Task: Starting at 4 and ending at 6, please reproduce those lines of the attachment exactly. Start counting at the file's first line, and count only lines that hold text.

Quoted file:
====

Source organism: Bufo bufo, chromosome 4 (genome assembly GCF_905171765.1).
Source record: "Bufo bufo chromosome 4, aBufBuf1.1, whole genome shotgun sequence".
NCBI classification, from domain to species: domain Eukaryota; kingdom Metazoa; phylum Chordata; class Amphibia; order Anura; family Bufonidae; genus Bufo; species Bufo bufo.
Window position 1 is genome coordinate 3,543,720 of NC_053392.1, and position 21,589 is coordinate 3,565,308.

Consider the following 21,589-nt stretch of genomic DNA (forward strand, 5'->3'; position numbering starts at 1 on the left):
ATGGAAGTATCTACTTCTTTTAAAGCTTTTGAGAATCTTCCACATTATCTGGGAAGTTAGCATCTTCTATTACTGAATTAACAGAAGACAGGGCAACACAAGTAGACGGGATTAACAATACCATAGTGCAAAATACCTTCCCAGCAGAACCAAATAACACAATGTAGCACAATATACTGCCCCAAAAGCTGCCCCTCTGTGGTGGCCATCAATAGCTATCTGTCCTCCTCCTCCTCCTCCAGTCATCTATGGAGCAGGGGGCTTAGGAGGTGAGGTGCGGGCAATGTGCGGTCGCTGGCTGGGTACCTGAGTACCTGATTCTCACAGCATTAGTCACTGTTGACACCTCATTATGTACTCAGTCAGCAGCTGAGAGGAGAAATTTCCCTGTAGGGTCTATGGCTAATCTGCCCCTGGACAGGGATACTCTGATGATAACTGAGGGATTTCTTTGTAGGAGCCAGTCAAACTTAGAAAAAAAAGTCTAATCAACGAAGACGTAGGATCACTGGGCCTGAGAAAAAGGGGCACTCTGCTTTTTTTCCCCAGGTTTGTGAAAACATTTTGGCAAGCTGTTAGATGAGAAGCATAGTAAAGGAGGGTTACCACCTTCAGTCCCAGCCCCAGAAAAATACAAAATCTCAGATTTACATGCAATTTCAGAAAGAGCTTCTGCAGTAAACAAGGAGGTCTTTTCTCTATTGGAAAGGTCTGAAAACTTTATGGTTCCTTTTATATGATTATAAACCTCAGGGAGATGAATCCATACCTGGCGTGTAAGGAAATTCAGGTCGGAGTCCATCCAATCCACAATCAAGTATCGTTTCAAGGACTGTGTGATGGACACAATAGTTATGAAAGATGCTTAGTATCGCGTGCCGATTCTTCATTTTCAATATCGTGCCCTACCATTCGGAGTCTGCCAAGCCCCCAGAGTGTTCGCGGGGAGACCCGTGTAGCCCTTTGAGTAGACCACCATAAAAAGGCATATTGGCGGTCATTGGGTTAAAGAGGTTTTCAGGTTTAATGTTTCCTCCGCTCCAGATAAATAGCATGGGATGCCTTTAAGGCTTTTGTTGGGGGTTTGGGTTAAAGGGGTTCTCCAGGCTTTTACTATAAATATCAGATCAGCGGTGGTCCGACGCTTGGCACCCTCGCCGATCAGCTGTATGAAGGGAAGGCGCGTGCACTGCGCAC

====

Window position 1 is genome coordinate 3,543,720 of NC_053392.1, and position 21,589 is coordinate 3,565,308.

Consider the following 21,589-nt stretch of genomic DNA (forward strand, 5'->3'; position numbering starts at 1 on the left):
ATGGAAGTATCTACTTCTTTTAAAGCTTTTGAGAATCTTCCACATTATCTGGGAAGTTAGCATCTTCTATTACTGAATTAACAGAAGACAGGGCAACACAAGTAGACGGGATTAACAATACCATAGTGCAAAATACCTTCCCAGCAGAACCAAATAACACAATGTAGCACAATATACTGCCCCAAAAGCTGCCCCTCTGTGGTGGCCATCAATAGCTATCTGTCCTCCTCCTCCTCCTCCAGTCATCTATGGAGCAGGGGGCTTAGGAGGTGAGGTGCGGGCAATGTGCGGTCGCTGGCTGGGTACCTGAGTACCTGATTCTCACAGCATTAGTCACTGTTGACACCTCATTATGTACTCAGTCAGCAGCTGAGAGGAGAAATTTCCCTGTAGGGTCTATGGCTAATCTGCCCCTGGACAGGGATACTCTGATGATAACTGAGGGATTTCTTTGTAGGAGCCAGTCAAACTTAGAAAAAAAAGTCTAATCAACGAAGACGTAGGATCACTGGGCCTGAGAAAAAGGGGCACTCTGCTTTTTTTCCCCAGGTTTGTGAAAACATTTTGGCAAGCTGTTAGATGAGAAGCATAGTAAAGGAGGGTTACCACCTTCAGTCCCAGCCCCAGAAAAATACAAAATCTCAGATTTACATGCAATTTCAGAAAGAGCTTCTGCAGTAAACAAGGAGGTCTTTTCTCTATTGGAAAGGTCTGAAAACTTTATGGTTCCTTTTATATGATTATAAACCTCAGGGAGATGAATCCATACCTGGCGTGTAAGGAAATTCAGGTCGGAGTCCATCCAATCCACAATCAAGTATCGTTTCAAGGACTGTGTGATGGACACAATAGTTATGAAAGATGCTTAGTATCGCGTGCCGATTCTTCATTTTCAATATCGTGCCCTACCATTCGGAGTCTGCCAAGCCCCCAGAGTGTTCGCGGGGAGACCCGTGTAGCCCTTTGAGTAGACCACCATAAAAAGGCATATTGGCGGTCATTGGGTTAAAGAGGTTTTCAGGTTTAATGTTTCCTCCGCTCCAGATAAATAGCATGGGATGCCTTTAAGGCTTTTGTTGGGGGTTTGGGTTAAAGGGGTTCTCCAGGCTTTTACTATAAATATCAGATCAGCGGTGGTCCGACGCTTGGCACCCTCGCCGATCAGCTGTATGAAGGGAAGGCGCGTGCACTGCGCAC